NEW: Tailor Ads by Device or Audience with AdWords IF Functions

by searchenginenews787

Expanded Text Ads have been the only text ad format available to advertisers for about a week now, and Google is already rolling out innovation in the form of IF functions.

“Hold your horses, Allen: what’s an ‘IF’ function?”

Frankly, an ad customizer on steroids.

adwords IF function in action

According to Google, “IF functions allow you to insert a specific message in your text ads when a condition is met, and a default text when it does not.” This gives you the ability to tailor your ad copy based on either device or audience, ensuring a hyper-relevant message is served to your prospects.

Say, for example, you’re a savvy online retailer who uses remarketing to great effect; you know that cart abandoners—people who come to your site, fill a cart, and leave before completing their purchase— are an incredibly valuable audience. This week, in honor of the incredible Patriots’ Super Bowl win, you decide to offer 10% off of everything on your site, and you advertise accordingly in your AdWords account.

By using IF functions, you can ensure that cart abandoners, people mere clicks from making a purchase, see a “limited,” “exclusive,” or otherwise irresistible offer of 15% off plus free shipping. The uninitiated (everyone else) will see your standard 10%-off sale, but these incredibly valuable prospects will be faced with an offer they simply can’t say no to.

If you depend on lead generation instead of eCommerce, IF functions have the potential to be just as valuable. Odds are, your prospects behave differently on mobile than desktop (by and large, people are less stoked on form fills when they’re forced to complete them using thumbs and a touch screen. Shocking, I know). But by changing your messaging to reflect an easier, mobile-specific CTA, you may be able to squeeze leads out of previously low-performing mobile audiences.

Interested in taking IF functions for a spin? Thought so.

How do AdWords IF Functions work?

If you’ve ever tried to use ad customizers, you’re familiar with the guiding principles behind IF functions. Basically, by inserting a parameter into your ad, it becomes mutable, capable of altering copy to reflect the conditions outlined within the aforementioned parameter.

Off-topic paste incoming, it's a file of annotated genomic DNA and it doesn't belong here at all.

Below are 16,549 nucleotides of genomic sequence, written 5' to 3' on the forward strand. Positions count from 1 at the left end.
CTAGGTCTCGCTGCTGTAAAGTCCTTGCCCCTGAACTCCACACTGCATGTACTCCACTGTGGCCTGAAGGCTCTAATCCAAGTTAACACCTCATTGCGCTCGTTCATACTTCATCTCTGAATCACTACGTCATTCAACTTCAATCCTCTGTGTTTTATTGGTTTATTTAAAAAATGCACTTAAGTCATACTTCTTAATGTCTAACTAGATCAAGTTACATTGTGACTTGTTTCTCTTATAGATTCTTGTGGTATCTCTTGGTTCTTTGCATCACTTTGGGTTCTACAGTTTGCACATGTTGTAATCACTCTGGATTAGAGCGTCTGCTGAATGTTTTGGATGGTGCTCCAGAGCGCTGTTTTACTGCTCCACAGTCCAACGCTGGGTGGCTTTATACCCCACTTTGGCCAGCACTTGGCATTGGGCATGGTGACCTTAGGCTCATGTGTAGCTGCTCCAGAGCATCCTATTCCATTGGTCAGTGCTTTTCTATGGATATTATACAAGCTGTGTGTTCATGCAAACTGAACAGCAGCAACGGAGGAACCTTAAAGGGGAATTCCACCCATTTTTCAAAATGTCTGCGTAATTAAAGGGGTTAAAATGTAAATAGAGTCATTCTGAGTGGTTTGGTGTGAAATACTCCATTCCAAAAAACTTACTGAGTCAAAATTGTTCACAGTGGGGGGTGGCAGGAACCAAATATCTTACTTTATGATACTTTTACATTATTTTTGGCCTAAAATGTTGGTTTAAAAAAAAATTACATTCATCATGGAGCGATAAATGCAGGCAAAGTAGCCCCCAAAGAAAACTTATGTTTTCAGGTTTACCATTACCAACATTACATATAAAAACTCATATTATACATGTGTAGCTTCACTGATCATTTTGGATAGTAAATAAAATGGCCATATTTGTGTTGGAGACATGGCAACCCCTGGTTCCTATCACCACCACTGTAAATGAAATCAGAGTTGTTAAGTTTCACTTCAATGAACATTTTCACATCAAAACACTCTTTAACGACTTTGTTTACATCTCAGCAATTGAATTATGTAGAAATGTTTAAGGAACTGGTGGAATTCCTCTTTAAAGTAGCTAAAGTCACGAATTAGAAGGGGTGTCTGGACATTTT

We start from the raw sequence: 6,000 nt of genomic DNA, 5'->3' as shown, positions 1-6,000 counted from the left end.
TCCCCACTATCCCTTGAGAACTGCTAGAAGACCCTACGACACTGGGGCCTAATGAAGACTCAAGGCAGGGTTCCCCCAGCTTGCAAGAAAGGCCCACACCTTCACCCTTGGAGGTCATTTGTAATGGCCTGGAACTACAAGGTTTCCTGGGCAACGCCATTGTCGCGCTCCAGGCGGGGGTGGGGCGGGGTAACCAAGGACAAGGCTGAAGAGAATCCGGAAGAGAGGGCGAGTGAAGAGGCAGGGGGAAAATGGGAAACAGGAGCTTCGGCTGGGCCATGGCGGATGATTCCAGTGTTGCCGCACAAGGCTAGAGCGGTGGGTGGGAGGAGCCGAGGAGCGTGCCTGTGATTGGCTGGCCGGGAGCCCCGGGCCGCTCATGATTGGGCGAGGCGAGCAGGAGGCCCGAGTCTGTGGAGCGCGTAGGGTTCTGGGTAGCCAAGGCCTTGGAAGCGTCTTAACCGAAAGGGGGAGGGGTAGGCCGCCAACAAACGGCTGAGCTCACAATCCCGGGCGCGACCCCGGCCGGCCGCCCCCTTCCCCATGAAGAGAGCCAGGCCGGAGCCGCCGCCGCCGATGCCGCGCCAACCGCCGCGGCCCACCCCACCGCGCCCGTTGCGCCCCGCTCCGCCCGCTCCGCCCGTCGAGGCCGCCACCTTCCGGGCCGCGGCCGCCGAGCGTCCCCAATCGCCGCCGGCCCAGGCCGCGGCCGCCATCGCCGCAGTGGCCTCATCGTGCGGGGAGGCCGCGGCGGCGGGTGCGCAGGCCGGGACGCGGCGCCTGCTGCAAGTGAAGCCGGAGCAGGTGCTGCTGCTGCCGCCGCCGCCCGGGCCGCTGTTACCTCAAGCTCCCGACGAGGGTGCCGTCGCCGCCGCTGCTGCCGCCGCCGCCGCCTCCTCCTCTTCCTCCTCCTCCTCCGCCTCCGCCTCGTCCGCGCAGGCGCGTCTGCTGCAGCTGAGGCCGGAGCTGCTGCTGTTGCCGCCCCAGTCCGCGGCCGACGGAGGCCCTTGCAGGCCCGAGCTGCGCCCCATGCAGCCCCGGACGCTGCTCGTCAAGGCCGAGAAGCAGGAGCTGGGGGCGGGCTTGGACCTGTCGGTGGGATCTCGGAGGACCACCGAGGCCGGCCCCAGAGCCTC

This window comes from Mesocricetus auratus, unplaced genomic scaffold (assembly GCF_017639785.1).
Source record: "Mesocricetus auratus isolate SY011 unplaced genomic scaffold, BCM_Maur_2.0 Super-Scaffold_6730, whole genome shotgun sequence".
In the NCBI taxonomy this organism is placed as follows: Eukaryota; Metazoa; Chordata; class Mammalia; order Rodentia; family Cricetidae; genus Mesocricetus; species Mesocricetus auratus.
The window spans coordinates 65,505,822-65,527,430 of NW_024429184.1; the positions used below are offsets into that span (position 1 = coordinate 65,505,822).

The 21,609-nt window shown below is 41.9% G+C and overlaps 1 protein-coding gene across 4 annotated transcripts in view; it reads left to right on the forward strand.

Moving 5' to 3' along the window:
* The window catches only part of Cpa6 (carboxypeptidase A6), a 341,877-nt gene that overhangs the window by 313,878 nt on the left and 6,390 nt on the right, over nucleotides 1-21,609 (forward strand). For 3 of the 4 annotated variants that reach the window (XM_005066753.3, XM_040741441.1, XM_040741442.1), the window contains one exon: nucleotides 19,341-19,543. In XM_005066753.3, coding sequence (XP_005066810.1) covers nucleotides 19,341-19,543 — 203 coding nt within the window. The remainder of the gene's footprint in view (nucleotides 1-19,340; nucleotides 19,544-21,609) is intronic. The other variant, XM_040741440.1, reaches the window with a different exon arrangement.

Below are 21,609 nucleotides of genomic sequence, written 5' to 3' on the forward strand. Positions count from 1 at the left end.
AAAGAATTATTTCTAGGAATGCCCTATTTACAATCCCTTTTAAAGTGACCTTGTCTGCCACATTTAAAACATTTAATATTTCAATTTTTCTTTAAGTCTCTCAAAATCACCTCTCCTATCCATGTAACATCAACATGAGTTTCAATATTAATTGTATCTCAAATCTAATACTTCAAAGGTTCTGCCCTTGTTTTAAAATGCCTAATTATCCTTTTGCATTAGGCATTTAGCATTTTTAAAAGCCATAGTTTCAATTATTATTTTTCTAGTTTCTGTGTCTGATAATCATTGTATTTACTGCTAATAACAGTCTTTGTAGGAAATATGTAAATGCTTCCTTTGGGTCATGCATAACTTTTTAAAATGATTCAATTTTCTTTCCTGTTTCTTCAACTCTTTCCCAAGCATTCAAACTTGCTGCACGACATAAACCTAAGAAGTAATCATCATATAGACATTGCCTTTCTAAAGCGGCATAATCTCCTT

IF functions are inherently easier to work with than other ad customizers because they don’t rely on pesky feeds; instead, they rely solely on the conditions you create within the braces. If something breaks or goes wrong, the ad will simply revert to the unmodified version, so you needn’t run another ad without an IF function in the same ad group; Google, in their benevolence, has got you covered.

Really, the only thing you need to master in order to use IF functions are IF functions themselves.

Now, I completely understand that braces are daunting. As a rule, I flee from anything that resembles math or code. But these are really simple: as long as you’ve got the right punctuation in place, you’re golden.

A few quick tidbits before digging in:

  • IF Functions can be used anywhere in your ad except for the final URL
  • The only supported dimensions are “audience” and “device”  
  • Currently, the AdWords UI will auto-populate the syntax for device targeting. If you want to use “audience” as the dimension instead, you simply need to rewrite the parameter and insert the name (or names) of the corresponding list exactly as it appears within your account (a list of your existing audiences can be found in the Shared Library > Audiences tab)
  • IF functions are only available on the search network

Device & Audience IF Functions

Google has oh-so-helpfully given us the following table explaining the differences between and offering examples of the two different IF functions:

 adwords if function dimension options

As you can see, the device and audience functions are quite similar looking from a structural standpoint. The biggest (read: only) difference is the inclusion of the “IN” field, which tells AdWords which audience lists you’re referencing.

If you decide to use IF functions, do not forget to include “default text” within your braces. This is the copy that will show to all prospects who don’t satisfy the conditions present within your IF function; this means that “default text” is actually “incredibly important” text. Don’t just throw some cookie-cutter copy in there and expect your modified ads to take care of the rest!